A Gift Appreciated Worldwide

Mark Darnell

voices

Durlin Hicock, Alice Elshoff Award winner

Durlin Hicock, Alice Elshoff Award winner

“Protecting public land is part of my spiritual being. It’s central to my identity to be in wilderness and to see it protected.” Durlin is proud to protect public lands for future generations, saying, “The highlight of my childhood was our family’s weekend outdoor trips. I look forward to my grandchildren having similar experiences outside in their lifetimes, and it wouldn’t be possible without ONDA.”

watch

Stewardship Fence Building Timelapse

Stewardship Fence Building Timelapse

fact

What defines Oregon’s high desert?

What defines Oregon’s high desert?

Bounded by the Cascade Mountains to the west and the Blue Mountains to the north, Oregon’s high desert covers approximately 24,000 square miles. Annual rainfall in the high desert varies from 5 to 14 inches. The average elevation is 4,000 feet; at 9,733 feet, the summit of Steens Mountain is the highest point in Oregon’s high desert. The terrain of the high desert was mostly formed by a series of lava flows that occurred between 30 and 10 million years ago.

Sources: The Oregon Encyclopedia; Wikipedia  

Sid Henderson also told us that the friend who has appreciated the calendar most is “a German man who gave me a ride from Bangui, Central Africa to Juba, Sudan for sixteen days across the Obo Road in 1976.”
Now, that’s a story we want to hear around the campfire!
If you’ve got a great Wild Desert Calendar story to share, please drop us a line at onda@onda.org. We’re always eager to hear more.

 

A Gift Appreciated Worldwide

ONDA’s Wild Desert Calendar Goes Abroad Giving a Wild Desert Calendar as a gift has become something of a tradition among a number of ONDA members. So, where do all these calendars go? We asked a few of our longtime calendar givers — members Susie Neubauer, Patty Giffin, Terry Butler, Sidney Henderson and Mark...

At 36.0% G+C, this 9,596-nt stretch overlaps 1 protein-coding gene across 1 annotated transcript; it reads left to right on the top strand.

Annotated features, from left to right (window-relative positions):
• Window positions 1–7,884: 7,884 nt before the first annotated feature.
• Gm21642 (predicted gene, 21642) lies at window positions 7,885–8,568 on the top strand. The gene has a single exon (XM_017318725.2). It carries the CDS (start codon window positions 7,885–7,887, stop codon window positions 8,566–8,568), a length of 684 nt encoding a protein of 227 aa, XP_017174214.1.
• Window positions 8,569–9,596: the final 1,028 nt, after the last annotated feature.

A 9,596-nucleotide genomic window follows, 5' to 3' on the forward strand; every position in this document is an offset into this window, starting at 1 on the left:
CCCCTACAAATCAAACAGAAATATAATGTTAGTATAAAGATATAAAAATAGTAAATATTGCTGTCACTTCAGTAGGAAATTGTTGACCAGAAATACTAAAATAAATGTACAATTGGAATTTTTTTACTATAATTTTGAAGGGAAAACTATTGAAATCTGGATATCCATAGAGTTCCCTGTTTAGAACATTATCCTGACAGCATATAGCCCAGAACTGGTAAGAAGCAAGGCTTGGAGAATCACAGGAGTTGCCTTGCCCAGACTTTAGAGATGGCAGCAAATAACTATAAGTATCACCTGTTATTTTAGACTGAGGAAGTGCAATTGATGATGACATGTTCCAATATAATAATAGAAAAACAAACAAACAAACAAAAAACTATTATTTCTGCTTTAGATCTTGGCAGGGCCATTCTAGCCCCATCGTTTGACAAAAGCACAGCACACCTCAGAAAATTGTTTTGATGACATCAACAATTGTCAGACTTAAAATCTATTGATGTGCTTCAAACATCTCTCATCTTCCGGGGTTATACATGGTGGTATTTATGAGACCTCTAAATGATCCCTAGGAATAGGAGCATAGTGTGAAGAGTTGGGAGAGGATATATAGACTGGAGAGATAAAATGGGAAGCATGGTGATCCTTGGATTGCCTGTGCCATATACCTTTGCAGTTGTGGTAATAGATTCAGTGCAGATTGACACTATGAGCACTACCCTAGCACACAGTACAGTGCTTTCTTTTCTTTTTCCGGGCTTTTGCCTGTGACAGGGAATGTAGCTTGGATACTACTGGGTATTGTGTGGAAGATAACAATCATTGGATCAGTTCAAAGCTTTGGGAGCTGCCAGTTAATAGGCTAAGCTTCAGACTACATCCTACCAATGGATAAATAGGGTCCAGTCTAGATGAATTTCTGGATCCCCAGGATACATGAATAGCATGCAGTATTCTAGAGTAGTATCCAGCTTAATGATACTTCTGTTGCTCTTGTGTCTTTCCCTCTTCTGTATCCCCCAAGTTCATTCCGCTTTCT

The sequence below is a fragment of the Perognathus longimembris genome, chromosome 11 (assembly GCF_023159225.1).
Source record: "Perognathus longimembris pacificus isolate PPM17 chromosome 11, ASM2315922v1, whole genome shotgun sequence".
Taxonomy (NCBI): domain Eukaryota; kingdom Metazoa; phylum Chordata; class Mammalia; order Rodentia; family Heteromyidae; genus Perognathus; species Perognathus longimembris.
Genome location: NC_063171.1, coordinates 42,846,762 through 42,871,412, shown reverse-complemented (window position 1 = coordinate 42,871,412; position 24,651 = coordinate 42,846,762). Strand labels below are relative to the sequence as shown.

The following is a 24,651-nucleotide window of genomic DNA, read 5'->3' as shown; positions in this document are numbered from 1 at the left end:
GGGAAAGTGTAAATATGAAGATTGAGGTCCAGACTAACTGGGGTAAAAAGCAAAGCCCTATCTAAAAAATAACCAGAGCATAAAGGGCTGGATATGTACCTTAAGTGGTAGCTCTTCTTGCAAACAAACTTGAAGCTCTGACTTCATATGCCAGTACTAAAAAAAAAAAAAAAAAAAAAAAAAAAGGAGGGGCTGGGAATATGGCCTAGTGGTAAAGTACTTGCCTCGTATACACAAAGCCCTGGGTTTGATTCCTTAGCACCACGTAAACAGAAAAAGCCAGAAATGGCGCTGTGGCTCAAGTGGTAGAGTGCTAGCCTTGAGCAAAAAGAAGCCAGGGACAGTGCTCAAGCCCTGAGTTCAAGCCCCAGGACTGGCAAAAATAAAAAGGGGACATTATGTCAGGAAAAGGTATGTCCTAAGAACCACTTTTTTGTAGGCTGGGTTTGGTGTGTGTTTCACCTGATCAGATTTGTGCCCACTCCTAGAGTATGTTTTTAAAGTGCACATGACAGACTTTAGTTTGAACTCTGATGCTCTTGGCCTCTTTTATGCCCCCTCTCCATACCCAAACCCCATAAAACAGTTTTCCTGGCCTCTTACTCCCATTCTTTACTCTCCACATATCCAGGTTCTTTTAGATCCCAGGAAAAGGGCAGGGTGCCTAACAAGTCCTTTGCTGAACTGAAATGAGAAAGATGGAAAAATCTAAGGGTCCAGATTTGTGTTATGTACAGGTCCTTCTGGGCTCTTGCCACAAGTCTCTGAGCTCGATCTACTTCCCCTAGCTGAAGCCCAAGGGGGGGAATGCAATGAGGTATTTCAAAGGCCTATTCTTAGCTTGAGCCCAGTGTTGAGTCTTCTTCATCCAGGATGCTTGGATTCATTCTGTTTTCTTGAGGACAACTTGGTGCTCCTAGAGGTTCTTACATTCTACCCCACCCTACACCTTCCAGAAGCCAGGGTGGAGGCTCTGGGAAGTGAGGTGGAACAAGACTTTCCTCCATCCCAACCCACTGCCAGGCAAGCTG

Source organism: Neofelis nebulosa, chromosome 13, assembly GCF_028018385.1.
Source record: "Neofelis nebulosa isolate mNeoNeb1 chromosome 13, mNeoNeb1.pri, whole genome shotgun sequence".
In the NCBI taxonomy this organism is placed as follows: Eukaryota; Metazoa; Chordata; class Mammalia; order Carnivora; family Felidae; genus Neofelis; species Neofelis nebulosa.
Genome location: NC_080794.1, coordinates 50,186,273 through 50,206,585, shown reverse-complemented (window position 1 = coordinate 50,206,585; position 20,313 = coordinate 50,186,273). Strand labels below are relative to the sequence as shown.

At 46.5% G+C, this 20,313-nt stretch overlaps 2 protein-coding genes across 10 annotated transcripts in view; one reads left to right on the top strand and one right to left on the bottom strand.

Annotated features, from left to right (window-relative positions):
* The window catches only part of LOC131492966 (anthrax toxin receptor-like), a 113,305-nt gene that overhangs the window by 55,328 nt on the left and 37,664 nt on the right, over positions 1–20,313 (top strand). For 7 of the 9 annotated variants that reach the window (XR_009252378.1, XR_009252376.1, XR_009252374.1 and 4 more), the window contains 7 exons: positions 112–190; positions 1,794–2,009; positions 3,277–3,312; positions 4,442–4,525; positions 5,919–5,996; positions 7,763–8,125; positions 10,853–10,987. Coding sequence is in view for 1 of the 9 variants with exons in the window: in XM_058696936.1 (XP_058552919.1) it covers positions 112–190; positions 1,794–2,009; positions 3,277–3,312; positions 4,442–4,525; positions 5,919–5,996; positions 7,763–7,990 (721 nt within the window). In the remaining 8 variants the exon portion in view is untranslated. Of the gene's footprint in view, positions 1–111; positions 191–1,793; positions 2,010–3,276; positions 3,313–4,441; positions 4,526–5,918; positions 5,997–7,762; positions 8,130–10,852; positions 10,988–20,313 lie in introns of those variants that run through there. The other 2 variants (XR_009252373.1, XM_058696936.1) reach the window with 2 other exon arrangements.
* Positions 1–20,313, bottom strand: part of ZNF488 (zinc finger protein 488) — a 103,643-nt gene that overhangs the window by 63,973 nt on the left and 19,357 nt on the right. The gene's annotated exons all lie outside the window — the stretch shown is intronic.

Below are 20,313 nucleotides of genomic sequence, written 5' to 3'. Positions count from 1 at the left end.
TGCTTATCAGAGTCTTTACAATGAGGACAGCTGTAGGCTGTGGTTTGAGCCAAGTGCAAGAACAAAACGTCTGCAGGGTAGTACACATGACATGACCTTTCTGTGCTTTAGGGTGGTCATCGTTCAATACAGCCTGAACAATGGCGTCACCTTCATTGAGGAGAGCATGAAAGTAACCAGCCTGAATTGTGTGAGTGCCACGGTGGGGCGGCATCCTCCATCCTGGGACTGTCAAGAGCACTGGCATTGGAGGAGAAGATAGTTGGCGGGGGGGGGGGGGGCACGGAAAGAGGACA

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Best Bets for Fall

As the days cool down and our thoughts turn to cozy campfires and the first few flakes of snow, Oregon Desert Trail Coordinator Renee Patrick has rounded up a few best bets for experiencing Oregon’s high desert in fall 2018. Remember, Oregon’s high desert is a dynamic place, so, as always, check current conditions...

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Migratory Birds of the High Desert

Every year, dozens of beloved bird species migrate from their part-time homes around the world back to the high desert of Oregon to breed, feed and raise chicks. These birds can fly many thousands of miles in order to get to the land and water they rely on to survive and thrive as a...

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Ten Winter Adventures
in the High Desert

Five for No Snow, Five for Snow. Winter in Oregon’s high desert can look and be quite different from one year to the next. In winter 2017, copious snowfall covered much of the sagebrush sea with feet of fun for skiers and snowshoers. The 2018 winter season lent itself more to hiking than snow...

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Zinke undercuts BLM sage grouse conservation plan

Secretary of the Interior Zinke undercuts BLM sage grouse conservation plan. The Department of the Interior recently issued a set of proposed changes for sage grouse conservation that will harm the species rather than help it. ONDA has been a leader in sage-grouse protection efforts by investing decades of effort in habitat monitoring, stakeholder...

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Oregon breweries call for protection of Owyhee Canyonlands

Over two dozen Oregon craft beer brewers from around the state have joined together to call for the permanent protection of the Owyhee Canyonlands. Ross Putnam, cofounder of Base Camp Brewing Company, shares why his brewery got involved and why it’s important to protect the Owyhee, now. In the fall of 2015, we packed...

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